I was taken aback by Safa’s defiance of Sport Minister Nathi Mthethwa’s proposed football indaba. While I agree that Safa is an independent and autonomous body to some extent, its leadership cannot show the minister the middle finger.
Safa has made it clear that it is not ready to participate in a symposium that would “effectively be controlled by and owned by a third party”.
At its national executive committee extraordinary meeting last week, Safa resolved that none of its members would take part in the proposed indaba unless the association was the driver of the process.
The Safa hierarchy said allowing the sports department to drive the indaba would be in violation of Fifa statutes, which prohibit the interference of government in football matters.
But Safa is not bigger than everyone else and I don’t agree with its stance.
This is an opportunity to get our act together, and for football to take its rightful place in society.
In its defence, Safa refers to Vision 2022 and how it is on track to achieve its targets and goals.
But this is not the problem. There are so many documented challenges facing the sport in the country.
During his budget speech, Mthethwa said: “Football, as the number one loved sport in the country, needs to be assisted … Let us talk about what is happening in football, because things are not as they are supposed to be.”
What kind of assistance is he talking about? It is not clear where this comes from as government has not seen the need to resolve some of the impasses we have seen in our football.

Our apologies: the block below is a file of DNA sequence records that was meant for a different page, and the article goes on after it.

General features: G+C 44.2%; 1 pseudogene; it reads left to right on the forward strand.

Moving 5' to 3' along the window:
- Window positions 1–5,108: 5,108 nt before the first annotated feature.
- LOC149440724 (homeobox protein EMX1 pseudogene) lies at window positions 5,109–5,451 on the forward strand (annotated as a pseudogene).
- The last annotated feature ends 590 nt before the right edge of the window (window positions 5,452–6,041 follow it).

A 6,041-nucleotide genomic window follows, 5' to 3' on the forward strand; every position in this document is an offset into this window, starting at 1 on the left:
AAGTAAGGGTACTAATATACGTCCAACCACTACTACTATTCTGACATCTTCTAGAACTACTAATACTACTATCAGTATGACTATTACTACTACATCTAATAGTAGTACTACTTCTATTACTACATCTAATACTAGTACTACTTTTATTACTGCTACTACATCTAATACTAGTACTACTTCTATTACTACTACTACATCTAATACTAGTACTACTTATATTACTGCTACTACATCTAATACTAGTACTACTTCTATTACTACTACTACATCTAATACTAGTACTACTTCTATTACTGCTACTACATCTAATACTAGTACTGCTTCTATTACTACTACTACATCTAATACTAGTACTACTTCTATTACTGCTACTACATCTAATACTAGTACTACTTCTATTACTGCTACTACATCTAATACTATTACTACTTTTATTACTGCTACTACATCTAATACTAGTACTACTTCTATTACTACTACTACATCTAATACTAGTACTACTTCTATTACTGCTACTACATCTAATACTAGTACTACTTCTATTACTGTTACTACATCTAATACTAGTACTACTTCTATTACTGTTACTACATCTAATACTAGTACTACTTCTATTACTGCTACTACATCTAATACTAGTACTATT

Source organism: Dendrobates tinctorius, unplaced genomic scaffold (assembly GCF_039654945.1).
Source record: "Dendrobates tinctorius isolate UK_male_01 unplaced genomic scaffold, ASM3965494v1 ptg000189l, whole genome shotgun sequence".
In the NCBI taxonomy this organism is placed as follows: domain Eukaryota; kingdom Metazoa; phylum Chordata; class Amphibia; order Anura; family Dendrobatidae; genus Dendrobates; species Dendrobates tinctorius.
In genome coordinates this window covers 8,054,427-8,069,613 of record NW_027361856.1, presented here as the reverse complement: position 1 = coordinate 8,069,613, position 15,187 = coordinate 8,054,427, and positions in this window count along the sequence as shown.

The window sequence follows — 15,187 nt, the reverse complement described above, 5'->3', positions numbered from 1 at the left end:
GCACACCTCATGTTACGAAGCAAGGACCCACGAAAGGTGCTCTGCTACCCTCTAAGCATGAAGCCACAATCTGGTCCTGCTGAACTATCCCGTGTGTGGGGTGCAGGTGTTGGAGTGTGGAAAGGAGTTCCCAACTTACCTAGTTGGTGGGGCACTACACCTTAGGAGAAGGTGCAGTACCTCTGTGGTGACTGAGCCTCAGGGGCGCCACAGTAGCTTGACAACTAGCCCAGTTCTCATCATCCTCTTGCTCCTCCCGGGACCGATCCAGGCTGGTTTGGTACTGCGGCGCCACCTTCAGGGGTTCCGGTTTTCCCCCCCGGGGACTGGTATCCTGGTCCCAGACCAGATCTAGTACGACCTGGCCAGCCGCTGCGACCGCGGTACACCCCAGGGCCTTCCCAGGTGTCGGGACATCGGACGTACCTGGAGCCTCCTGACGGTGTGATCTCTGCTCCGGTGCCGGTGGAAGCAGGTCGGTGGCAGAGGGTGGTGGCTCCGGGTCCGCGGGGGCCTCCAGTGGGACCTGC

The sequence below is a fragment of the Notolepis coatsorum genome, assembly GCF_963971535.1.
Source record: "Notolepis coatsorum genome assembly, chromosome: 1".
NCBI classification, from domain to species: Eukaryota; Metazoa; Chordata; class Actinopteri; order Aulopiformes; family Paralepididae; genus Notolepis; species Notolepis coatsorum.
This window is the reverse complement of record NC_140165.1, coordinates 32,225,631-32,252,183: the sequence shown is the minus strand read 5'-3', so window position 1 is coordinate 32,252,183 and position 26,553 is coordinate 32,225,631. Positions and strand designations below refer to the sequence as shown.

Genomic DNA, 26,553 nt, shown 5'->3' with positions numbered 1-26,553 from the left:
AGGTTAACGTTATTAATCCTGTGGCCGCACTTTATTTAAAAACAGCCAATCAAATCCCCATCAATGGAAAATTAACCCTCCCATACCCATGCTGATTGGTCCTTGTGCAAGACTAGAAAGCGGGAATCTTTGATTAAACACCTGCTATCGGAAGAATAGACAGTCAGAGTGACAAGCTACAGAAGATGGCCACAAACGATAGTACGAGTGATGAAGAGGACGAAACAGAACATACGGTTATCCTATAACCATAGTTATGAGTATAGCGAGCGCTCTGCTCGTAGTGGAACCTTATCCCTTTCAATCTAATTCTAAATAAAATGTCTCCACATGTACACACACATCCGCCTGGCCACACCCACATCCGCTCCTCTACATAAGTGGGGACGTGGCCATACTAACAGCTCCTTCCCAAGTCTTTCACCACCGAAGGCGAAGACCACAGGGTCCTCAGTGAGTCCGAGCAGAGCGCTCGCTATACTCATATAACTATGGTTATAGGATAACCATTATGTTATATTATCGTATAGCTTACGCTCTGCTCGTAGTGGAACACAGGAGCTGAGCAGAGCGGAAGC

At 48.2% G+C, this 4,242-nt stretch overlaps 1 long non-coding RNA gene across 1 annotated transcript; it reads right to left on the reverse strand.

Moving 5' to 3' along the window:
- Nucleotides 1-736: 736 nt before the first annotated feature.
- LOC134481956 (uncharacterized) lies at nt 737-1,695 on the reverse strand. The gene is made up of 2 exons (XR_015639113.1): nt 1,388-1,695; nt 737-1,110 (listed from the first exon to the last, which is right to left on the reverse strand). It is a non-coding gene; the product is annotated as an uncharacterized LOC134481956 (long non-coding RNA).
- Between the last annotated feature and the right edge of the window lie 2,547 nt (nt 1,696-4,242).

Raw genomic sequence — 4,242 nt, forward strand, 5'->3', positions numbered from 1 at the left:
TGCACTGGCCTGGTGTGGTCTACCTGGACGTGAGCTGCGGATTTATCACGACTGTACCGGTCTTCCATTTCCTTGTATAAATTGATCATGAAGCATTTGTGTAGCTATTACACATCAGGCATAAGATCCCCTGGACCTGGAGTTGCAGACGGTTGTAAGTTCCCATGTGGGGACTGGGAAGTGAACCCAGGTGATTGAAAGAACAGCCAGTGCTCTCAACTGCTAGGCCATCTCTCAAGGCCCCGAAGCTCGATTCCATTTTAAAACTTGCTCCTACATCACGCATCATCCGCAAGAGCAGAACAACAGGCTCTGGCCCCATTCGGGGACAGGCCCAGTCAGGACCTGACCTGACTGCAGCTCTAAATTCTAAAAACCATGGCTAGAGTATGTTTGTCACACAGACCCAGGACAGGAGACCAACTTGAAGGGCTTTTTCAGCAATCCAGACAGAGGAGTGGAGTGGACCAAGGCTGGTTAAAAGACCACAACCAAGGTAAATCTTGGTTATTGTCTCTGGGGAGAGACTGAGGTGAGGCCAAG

Granted, we all know the problems facing football as they are well documented. As it is, the national Under-23s are in Egypt without some of their key players because of the ongoing spat between Safa and the PSL.
The relationship between the two most powerful institutions in the country should be cordial for the betterment of football.
Without this, we are not going anywhere as a country.
But this should not be the first stop for the minister.
The first stop should be at the SA Sports Confederation and Olympic Committee (Sascoc) as the mother body of all federations in the country. We all know the problems besetting Sascoc, yet the minister chooses to go for football first.
With next year’s Tokyo Olympic Games around the corner, this would have been a perfect opportunity to address their challenges.
As we speak, there are teams that have been denied a chance to participate in Tokyo, despite qualifying for their events.
I think the minister might have been misled or given the wrong impression about what is happening in our football.
His intentions might be clear and good, but it is the manner in which he is going about it that is problematic for me.
He should rather call a sports indaba – not just a football indaba – to address problems and challenges facing South African sport.
I agree with the minister that Safa is missing a golden opportunity to come to the table and pave the way forward for South African sport.
“It would be a tragedy if an important player, such as Safa, as the mother body of football in the country, doesn’t see the value in us coming together. But for now we have planned the indaba. Nobody has spoken to me, but I have seen things in the media. Maybe they [Safa] are still going to talk to us,” Mthethwa said.
“An indaba to be convened without Safa may not yield the results we need. That is why we want them, as the main body, to be there. We are open for everybody to be there and I will still urge them to be part of the indaba. As I am now, I am confident that we are going to have it and it will involve everybody.
“We have planned the indaba and it will continue – that’s what we have,” said Mthethwa.
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